Exterior bare walls tends to look plain, boring, cheap and industrial. They also create a large visual mass that tends to pull the eye away from the more interesting details of the house.
Consider the gestalt principle of surroundedness. This says that small objects against a larger shape will tend to stand out as figures while we interpret the larger shape as background. But if the larger shape stands alone then it too will be interpreted by our minds as a figure. This means that large, bare walls will stand out from the rest of the house.
Except for a few failed modernist experiments this is rarely a problem with the front of the house. Even the most taste-challenged builder recognizes no one wants to buy a house with a blank façade on the front. So why do they think it is okay if the sides, or even the back, are bare?
I will excuse, for the moment, those houses which are so close together that no one would ever get a good glimpse of the side walls, but for the majority of offending houses this is not the case. The walls are left bare because the builder thinks no one will care, and he can trim a few thousand dollars off the cost of the house.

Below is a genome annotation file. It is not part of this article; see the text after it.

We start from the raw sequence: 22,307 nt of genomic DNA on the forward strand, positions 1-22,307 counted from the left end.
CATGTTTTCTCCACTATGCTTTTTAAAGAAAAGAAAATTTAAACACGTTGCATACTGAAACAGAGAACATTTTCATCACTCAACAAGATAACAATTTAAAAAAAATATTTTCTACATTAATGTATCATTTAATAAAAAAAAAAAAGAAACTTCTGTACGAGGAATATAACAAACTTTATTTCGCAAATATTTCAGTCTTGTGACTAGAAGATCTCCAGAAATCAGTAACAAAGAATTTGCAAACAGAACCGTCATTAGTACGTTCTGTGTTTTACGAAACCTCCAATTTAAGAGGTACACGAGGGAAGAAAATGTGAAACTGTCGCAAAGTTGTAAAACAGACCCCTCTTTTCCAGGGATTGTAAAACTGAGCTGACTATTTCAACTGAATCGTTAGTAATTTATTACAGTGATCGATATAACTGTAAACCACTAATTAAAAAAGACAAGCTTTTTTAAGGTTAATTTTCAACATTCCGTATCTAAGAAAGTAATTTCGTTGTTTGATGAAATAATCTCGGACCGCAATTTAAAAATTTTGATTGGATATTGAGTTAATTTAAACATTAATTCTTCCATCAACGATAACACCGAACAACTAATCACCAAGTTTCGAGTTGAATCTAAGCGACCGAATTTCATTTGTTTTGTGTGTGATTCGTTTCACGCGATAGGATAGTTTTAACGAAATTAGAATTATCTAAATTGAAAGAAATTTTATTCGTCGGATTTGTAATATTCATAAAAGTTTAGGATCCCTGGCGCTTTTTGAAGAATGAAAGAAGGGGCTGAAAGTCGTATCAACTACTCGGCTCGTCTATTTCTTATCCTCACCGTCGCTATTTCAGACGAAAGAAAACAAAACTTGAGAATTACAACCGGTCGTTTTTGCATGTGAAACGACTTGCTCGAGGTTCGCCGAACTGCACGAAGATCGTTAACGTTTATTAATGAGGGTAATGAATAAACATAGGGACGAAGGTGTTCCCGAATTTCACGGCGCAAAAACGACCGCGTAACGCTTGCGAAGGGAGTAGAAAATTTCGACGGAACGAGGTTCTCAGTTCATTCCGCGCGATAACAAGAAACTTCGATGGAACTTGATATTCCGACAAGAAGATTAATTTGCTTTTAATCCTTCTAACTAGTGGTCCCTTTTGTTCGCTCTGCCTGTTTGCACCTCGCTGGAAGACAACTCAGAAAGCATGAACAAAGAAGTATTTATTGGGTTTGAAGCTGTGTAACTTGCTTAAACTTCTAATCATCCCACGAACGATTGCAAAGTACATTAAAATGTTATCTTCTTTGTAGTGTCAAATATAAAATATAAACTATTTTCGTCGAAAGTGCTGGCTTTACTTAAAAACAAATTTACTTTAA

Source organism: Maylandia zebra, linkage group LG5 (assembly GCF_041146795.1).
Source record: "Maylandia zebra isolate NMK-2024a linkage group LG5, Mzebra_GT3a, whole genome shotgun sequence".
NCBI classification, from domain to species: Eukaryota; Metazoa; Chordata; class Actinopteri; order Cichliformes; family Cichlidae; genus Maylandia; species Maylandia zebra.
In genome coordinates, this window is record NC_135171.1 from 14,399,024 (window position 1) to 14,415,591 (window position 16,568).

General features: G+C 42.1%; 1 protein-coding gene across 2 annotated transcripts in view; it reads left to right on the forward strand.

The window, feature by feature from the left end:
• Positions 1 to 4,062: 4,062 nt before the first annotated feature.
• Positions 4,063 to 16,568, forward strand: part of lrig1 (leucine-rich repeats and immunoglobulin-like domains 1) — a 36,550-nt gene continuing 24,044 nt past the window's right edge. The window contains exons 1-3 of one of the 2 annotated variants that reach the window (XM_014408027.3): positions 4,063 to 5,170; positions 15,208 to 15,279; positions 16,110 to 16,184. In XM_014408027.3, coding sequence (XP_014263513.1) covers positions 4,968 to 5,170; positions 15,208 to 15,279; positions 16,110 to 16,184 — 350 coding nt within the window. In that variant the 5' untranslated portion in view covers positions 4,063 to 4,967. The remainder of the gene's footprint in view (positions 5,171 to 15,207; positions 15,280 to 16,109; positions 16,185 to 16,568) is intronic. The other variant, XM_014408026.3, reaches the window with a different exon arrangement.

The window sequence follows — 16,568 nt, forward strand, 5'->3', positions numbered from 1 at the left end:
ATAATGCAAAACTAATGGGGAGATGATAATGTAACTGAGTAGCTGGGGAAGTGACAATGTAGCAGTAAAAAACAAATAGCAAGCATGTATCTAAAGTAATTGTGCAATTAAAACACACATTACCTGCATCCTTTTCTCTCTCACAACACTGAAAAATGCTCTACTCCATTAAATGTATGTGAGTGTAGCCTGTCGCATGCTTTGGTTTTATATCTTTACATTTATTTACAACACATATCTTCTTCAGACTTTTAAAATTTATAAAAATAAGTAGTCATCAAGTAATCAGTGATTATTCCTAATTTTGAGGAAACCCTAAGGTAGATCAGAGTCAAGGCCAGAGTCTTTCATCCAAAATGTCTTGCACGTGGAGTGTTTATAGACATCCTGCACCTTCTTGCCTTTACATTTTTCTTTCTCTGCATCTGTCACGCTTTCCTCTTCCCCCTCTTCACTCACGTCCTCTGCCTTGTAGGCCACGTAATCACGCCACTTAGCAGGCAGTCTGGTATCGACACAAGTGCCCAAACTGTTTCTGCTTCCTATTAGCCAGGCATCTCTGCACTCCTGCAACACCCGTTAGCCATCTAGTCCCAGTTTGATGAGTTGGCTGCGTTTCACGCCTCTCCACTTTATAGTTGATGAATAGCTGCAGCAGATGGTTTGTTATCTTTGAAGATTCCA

Well, economics are real, and a few thousand saved might just allow a couple to afford the house. But this is not just a problem with bare bones starter homes. People who are putting big money down for granite countertops are willing to accept ugly on a good portion of the exterior of their home. It is time for this to stop!
The usual solution to this problem is to add windows. Chances are your interior will appreciate the extra light. The great architect Christopher Alexander, in his book A Pattern Language: Towns, Buildings, Construction says that natural light coming in from two different angles improves communications and helps people feel more at ease when conversing. The improved lighting helps us to discern the subtle differences in the other persons facial expressions, aiding our understanding.
If windows aren’t practical then the space needs to be decorated with some other type of device. An exterior chimney might do the trick, but that is a tad extreme. If the house is masonry then some external buttresses will help, as will decorative brickwork. For the house that is already built there is always the trellis. Climbing vines will provide texture and interest, as well as shading the house in the summer.
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